Brian Epstein, "The Ant Trap: Rebuilding the Foundations of the Social Sciences" (Oxford UP, 2015)


The social sciences are about social entities - things like corporations and traffic jams, mobs and money, parents and war criminals. What is a social entity? What makes something a social entity? Traditional views hold that these things can be fully explained by facts about people - their bodies, their attitudes or some combination of these. In The Ant Trap: Rebuilding the Foundations of the Social Sciences (Oxford University Press, 2015), Brian Epstein argues that such views of social facts are untenably anthropocentric: social facts supervene on much more than just people. His model distinguishes two kinds of questions that a theory of social ontology must answer. When are social categories realized, or what grounds a social fact (such as the fact that someone is a war criminal)? And what explains how these categories get established, or what anchors the category? Epstein, an assistant professor of philosophy at Tufts University, also uses his model to provide a new analysis of group action and group intention. On his view, group action is not exhausted by the actions of members, and group intention depends on more than member attitudes.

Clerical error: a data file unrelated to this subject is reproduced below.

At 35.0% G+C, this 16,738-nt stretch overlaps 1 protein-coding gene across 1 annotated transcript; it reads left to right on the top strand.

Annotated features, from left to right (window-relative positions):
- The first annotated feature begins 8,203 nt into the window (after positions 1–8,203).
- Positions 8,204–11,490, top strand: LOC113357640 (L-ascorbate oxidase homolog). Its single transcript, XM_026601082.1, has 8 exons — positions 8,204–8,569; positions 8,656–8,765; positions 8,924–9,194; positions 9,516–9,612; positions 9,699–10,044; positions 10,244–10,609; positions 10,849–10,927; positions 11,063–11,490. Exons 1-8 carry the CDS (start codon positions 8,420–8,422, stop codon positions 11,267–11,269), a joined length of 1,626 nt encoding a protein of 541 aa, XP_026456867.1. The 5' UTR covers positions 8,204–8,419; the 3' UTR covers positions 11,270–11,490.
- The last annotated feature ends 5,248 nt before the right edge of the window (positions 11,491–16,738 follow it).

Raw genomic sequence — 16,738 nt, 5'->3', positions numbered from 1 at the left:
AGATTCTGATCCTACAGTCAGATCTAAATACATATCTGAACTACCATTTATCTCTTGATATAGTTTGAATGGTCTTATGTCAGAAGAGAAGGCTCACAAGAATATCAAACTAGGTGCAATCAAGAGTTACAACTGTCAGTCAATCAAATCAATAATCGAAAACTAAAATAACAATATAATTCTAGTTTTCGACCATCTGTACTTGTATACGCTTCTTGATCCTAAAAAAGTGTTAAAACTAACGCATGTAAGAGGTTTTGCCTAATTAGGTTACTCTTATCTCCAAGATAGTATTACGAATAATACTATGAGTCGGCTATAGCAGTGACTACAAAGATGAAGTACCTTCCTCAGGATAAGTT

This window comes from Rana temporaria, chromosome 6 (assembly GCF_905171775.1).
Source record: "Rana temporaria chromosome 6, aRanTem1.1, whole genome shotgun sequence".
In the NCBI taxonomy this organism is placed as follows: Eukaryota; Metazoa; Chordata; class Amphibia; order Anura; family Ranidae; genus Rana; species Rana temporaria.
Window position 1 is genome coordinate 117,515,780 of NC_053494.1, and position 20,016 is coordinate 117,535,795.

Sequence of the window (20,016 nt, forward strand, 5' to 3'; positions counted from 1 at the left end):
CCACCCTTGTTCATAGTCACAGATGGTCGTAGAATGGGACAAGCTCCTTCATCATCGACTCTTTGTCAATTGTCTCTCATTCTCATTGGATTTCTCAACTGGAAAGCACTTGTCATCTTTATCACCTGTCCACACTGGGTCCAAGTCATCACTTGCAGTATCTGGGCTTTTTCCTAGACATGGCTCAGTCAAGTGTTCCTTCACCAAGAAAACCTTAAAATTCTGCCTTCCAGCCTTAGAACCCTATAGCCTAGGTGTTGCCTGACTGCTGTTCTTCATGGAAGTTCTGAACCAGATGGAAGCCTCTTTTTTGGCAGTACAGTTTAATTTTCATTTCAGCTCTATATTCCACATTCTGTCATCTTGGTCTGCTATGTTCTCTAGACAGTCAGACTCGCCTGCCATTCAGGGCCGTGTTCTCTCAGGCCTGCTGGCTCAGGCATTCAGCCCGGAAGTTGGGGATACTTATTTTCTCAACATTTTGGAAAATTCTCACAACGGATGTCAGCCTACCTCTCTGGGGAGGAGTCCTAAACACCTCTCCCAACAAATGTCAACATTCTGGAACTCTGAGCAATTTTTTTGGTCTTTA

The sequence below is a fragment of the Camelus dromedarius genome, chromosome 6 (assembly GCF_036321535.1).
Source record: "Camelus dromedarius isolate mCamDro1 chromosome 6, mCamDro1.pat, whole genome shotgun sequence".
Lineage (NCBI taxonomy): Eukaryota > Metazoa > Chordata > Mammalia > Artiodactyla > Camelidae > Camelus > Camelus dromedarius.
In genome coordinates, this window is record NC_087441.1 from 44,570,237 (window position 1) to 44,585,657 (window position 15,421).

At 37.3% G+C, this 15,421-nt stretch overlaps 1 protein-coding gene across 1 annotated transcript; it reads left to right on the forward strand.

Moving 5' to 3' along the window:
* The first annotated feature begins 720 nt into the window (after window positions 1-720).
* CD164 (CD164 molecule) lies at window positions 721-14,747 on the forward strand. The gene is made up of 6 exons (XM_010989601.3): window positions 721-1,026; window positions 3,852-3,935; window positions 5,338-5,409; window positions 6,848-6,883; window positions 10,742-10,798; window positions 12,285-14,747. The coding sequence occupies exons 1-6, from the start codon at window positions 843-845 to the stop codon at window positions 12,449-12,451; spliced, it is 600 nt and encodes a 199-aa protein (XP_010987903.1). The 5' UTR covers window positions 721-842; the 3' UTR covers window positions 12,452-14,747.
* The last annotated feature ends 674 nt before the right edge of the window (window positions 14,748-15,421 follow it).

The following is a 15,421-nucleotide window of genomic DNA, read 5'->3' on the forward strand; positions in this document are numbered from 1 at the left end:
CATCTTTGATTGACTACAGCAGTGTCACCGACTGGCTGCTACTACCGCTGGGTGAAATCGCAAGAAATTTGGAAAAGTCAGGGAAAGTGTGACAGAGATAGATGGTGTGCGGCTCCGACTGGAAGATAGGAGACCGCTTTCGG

Your Host

Carrie Figdor

Carrie Figdor is professor of philosophy at the University of Iowa.

View Profile